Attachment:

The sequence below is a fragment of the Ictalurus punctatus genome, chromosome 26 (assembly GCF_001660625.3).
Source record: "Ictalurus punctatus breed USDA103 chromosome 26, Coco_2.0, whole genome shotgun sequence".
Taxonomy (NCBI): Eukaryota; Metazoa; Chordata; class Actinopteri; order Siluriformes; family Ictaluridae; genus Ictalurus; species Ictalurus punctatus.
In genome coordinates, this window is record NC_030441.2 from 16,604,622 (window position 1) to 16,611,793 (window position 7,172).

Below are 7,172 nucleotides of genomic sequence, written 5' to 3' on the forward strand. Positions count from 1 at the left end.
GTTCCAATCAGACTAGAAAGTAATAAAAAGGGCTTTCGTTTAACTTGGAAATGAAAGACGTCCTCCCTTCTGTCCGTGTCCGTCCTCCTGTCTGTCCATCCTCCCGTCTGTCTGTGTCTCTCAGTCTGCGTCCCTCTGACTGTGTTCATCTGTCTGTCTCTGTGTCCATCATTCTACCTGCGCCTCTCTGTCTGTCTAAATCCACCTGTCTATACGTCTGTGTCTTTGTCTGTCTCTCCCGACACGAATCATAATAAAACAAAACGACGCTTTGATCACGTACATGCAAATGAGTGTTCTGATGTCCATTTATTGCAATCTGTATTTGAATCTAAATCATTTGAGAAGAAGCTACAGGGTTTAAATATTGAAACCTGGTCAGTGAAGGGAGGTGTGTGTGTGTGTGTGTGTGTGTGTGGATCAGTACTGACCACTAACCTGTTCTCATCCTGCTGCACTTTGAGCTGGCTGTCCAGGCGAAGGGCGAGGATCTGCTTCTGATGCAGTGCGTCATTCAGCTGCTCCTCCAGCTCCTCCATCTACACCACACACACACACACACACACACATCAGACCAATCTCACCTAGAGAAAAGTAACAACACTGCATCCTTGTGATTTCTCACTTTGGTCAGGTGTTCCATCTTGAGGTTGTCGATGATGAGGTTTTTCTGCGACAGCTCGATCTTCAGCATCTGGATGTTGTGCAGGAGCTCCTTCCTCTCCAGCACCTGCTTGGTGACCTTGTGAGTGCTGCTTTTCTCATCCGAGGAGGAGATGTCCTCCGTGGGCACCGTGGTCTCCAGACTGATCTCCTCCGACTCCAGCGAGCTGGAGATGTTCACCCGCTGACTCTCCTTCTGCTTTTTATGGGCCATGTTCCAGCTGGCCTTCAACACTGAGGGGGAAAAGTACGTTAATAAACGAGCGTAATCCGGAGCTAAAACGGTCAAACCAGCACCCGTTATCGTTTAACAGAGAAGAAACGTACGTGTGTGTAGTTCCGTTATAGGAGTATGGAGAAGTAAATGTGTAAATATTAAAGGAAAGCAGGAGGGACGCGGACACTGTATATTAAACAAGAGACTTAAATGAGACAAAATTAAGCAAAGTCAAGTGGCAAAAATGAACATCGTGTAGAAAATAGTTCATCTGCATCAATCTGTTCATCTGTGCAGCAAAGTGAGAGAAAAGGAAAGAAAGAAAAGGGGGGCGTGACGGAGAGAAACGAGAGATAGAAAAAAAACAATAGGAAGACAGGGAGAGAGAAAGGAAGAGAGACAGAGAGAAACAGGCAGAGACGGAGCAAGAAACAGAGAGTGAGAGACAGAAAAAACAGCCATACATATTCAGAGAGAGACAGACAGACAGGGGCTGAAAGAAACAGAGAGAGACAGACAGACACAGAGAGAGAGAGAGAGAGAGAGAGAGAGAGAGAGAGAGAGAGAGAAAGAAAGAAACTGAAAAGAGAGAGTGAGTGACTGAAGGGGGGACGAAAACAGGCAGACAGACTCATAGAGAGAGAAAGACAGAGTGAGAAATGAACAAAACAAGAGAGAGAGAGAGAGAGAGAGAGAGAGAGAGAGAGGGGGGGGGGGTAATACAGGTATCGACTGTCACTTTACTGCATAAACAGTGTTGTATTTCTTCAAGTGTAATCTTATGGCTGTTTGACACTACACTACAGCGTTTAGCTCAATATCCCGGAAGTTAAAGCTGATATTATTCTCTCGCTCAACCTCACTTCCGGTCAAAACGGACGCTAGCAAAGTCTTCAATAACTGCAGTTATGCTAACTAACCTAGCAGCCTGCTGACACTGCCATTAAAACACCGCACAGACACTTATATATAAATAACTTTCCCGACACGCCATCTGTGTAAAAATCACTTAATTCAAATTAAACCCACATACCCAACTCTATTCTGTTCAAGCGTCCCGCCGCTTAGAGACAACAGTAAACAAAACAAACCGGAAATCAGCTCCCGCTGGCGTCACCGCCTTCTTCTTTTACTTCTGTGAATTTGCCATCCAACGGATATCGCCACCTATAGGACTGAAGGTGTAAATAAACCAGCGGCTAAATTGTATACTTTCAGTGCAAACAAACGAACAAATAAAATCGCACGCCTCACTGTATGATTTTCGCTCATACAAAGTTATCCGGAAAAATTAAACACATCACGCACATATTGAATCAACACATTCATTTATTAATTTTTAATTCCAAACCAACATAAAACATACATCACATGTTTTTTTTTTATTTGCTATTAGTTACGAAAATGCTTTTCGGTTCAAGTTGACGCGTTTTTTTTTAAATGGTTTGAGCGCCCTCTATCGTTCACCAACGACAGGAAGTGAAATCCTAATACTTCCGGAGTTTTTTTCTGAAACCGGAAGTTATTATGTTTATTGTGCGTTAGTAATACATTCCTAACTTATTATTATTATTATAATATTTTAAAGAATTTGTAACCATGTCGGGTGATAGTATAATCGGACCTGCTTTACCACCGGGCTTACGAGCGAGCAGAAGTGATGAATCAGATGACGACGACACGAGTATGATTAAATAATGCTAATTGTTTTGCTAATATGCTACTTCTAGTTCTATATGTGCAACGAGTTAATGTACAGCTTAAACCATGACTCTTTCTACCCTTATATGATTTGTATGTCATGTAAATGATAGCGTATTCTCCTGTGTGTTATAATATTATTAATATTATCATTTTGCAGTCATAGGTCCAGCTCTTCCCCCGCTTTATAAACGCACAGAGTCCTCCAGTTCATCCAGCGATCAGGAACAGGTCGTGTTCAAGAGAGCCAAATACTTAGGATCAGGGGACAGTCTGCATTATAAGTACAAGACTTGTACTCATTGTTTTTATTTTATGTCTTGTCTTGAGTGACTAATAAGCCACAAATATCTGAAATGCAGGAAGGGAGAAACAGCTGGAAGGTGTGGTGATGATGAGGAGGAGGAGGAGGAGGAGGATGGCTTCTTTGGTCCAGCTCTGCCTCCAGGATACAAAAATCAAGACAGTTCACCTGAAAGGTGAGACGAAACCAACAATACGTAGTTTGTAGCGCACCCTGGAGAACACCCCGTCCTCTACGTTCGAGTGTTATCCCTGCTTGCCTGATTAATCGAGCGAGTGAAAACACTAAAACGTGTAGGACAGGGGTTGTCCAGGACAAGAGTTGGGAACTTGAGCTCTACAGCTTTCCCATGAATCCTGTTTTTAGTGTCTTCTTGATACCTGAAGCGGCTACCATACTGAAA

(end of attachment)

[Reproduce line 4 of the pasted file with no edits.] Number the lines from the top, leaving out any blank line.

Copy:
In genome coordinates, this window is record NC_030441.2 from 16,604,622 (window position 1) to 16,611,793 (window position 7,172).